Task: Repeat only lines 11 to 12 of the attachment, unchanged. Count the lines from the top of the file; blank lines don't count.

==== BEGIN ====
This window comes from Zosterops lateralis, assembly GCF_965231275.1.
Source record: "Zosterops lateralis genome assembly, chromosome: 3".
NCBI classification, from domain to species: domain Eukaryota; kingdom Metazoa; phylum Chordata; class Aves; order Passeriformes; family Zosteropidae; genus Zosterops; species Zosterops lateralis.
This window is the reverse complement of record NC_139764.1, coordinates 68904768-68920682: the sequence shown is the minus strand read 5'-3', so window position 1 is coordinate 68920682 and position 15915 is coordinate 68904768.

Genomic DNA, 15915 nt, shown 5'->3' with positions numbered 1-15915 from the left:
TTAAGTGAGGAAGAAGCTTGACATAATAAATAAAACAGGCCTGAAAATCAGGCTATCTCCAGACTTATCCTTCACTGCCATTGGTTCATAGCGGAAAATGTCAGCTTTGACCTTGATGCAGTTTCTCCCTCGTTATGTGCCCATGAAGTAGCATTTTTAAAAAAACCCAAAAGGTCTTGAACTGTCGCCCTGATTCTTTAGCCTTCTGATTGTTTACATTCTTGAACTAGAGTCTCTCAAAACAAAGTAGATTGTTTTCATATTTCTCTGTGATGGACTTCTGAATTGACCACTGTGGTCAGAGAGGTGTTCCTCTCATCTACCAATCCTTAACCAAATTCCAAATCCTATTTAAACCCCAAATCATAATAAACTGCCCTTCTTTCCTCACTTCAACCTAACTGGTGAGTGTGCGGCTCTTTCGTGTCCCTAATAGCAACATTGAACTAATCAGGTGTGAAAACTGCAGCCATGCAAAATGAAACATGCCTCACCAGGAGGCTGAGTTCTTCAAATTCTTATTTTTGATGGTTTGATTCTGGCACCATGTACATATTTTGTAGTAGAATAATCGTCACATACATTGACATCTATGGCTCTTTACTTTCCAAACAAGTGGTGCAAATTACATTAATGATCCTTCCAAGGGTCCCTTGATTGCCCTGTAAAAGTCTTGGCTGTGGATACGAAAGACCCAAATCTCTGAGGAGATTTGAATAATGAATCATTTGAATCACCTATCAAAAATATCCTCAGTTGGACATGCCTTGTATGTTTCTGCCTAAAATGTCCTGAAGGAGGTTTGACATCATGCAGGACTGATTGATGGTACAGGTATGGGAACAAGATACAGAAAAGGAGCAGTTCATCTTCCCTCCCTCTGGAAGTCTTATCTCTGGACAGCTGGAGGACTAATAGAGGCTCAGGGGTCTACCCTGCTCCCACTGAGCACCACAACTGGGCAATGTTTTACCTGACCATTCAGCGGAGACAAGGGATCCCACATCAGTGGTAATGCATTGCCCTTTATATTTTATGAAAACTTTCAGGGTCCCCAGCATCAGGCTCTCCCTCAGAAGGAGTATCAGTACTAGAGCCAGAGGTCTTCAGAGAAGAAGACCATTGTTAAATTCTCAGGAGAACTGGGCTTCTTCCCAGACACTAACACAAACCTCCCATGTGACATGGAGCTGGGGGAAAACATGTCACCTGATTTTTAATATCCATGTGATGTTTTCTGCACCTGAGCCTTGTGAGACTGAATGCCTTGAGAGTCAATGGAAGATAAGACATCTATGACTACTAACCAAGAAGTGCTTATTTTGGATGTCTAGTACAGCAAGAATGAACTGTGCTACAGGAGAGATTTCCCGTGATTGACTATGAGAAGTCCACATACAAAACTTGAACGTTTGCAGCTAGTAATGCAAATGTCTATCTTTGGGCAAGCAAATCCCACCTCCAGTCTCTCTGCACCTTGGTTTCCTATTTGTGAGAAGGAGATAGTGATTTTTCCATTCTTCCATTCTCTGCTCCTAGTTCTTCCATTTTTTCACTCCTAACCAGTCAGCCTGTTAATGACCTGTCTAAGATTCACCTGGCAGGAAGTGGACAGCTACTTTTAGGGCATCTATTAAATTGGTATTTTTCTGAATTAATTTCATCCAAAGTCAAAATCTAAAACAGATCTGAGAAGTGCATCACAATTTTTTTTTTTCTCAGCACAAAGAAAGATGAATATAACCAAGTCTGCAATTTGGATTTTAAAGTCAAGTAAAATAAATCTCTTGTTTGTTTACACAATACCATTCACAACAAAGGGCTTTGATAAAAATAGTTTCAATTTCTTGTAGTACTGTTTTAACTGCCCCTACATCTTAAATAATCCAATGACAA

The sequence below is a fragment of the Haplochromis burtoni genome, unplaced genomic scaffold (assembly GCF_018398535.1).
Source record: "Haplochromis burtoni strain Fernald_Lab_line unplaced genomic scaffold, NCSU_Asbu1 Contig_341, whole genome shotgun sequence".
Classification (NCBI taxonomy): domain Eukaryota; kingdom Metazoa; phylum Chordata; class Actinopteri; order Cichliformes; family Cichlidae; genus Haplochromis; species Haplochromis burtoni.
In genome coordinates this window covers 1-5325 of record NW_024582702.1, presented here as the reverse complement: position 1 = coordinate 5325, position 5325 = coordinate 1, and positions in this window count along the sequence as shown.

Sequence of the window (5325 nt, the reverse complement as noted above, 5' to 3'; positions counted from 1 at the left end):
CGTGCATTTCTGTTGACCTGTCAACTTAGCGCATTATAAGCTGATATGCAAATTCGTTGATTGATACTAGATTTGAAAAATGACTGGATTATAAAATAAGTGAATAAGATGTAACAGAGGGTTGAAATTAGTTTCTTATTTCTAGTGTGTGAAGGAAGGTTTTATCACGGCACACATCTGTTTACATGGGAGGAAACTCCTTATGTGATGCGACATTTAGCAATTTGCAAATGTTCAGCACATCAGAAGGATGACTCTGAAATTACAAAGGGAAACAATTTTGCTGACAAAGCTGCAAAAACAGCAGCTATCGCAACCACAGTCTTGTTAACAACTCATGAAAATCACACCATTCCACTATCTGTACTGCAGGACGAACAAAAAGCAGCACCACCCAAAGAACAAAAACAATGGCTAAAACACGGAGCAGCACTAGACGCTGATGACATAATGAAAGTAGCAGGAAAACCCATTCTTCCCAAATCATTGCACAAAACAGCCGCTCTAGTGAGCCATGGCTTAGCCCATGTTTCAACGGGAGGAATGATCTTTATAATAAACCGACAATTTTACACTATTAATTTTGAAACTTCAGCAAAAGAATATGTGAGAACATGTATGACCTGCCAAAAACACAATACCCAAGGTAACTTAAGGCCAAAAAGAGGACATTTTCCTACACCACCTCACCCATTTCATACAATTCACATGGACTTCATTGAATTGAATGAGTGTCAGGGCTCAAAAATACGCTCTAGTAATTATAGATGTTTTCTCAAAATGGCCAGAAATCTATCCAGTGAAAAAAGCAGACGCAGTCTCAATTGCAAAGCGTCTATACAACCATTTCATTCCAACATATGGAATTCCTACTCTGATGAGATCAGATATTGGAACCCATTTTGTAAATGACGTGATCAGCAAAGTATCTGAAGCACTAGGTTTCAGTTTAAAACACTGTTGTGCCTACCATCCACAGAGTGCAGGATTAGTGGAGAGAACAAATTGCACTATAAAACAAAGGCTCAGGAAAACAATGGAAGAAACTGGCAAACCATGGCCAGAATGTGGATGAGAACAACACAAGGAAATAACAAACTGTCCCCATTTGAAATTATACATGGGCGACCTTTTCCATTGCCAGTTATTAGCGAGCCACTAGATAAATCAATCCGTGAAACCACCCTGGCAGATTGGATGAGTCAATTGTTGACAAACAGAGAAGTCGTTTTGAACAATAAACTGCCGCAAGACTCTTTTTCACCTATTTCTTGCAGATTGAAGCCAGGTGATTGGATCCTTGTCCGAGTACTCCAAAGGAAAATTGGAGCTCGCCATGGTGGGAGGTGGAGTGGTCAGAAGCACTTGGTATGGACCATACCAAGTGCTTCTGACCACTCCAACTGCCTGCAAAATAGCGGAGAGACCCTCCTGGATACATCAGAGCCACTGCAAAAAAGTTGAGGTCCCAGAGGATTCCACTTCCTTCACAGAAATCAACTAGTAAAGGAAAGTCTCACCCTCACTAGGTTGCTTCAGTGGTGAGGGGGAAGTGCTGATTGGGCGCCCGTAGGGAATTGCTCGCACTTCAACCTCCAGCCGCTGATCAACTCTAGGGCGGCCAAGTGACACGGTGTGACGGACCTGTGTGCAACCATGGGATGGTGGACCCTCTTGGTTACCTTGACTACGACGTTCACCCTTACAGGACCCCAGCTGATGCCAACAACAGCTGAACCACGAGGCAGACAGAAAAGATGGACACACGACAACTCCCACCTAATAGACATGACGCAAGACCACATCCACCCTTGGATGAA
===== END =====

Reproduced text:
Sequence of the window (5325 nt, the reverse complement as noted above, 5' to 3'; positions counted from 1 at the left end):
CGTGCATTTCTGTTGACCTGTCAACTTAGCGCATTATAAGCTGATATGCAAATTCGTTGATTGATACTAGATTTGAAAAATGACTGGATTATAAAATAAGTGAATAAGATGTAACAGAGGGTTGAAATTAGTTTCTTATTTCTAGTGTGTGAAGGAAGGTTTTATCACGGCACACATCTGTTTACATGGGAGGAAACTCCTTATGTGATGCGACATTTAGCAATTTGCAAATGTTCAGCACATCAGAAGGATGACTCTGAAATTACAAAGGGAAACAATTTTGCTGACAAAGCTGCAAAAACAGCAGCTATCGCAACCACAGTCTTGTTAACAACTCATGAAAATCACACCATTCCACTATCTGTACTGCAGGACGAACAAAAAGCAGCACCACCCAAAGAACAAAAACAATGGCTAAAACACGGAGCAGCACTAGACGCTGATGACATAATGAAAGTAGCAGGAAAACCCATTCTTCCCAAATCATTGCACAAAACAGCCGCTCTAGTGAGCCATGGCTTAGCCCATGTTTCAACGGGAGGAATGATCTTTATAATAAACCGACAATTTTACACTATTAATTTTGAAACTTCAGCAAAAGAATATGTGAGAACATGTATGACCTGCCAAAAACACAATACCCAAGGTAACTTAAGGCCAAAAAGAGGACATTTTCCTACACCACCTCACCCATTTCATACAATTCACATGGACTTCATTGAATTGAATGAGTGTCAGGGCTCAAAAATACGCTCTAGTAATTATAGATGTTTTCTCAAAATGGCCAGAAATCTATCCAGTGAAAAAAGCAGACGCAGTCTCAATTGCAAAGCGTCTATACAACCATTTCATTCCAACATATGGAATTCCTACTCTGATGAGATCAGATATTGGAACCCATTTTGTAAATGACGTGATCAGCAAAGTATCTGAAGCACTAGGTTTCAGTTTAAAACACTGTTGTGCCTACCATCCACAGAGTGCAGGATTAGTGGAGAGAACAAATTGCACTATAAAACAAAGGCTCAGGAAAACAATGGAAGAAACTGGCAAACCATGGCCAGAATGTGGATGAGAACAACACAAGGAAATAACAAACTGTCCCCATTTGAAATTATACATGGGCGACCTTTTCCATTGCCAGTTATTAGCGAGCCACTAGATAAATCAATCCGTGAAACCACCCTGGCAGATTGGATGAGTCAATTGTTGACAAACAGAGAAGTCGTTTTGAACAATAAACTGCCGCAAGACTCTTTTTCACCTATTTCTTGCAGATTGAAGCCAGGTGATTGGATCCTTGTCCGAGTACTCCAAAGGAAAATTGGAGCTCGCCATGGTGGGAGGTGGAGTGGTCAGAAGCACTTGGTATGGACCATACCAAGTGCTTCTGACCACTCCAACTGCCTGCAAAATAGCGGAGAGACCCTCCTGGATACATCAGAGCCACTGCAAAAAAGTTGAGGTCCCAGAGGATTCCACTTCCTTCACAGAAATCAACTAGTAAAGGAAAGTCTCACCCTCACTAGGTTGCTTCAGTGGTGAGGGGGAAGTGCTGATTGGGCGCCCGTAGGGAATTGCTCGCACTTCAACCTCCAGCCGCTGATCAACTCTAGGGCGGCCAAGTGACACGGTGTGACGGACCTGTGTGCAACCATGGGATGGTGGACCCTCTTGGTTACCTTGACTACGACGTTCACCCTTACAGGACCCCAGCTGATGCCAACAACAGCTGAACCACGAGGCAGACAGAAAAGATGGACACACGACAACTCCCACCTAATAGACATGACGCAAGACCACATCCACCCTTGGATGAA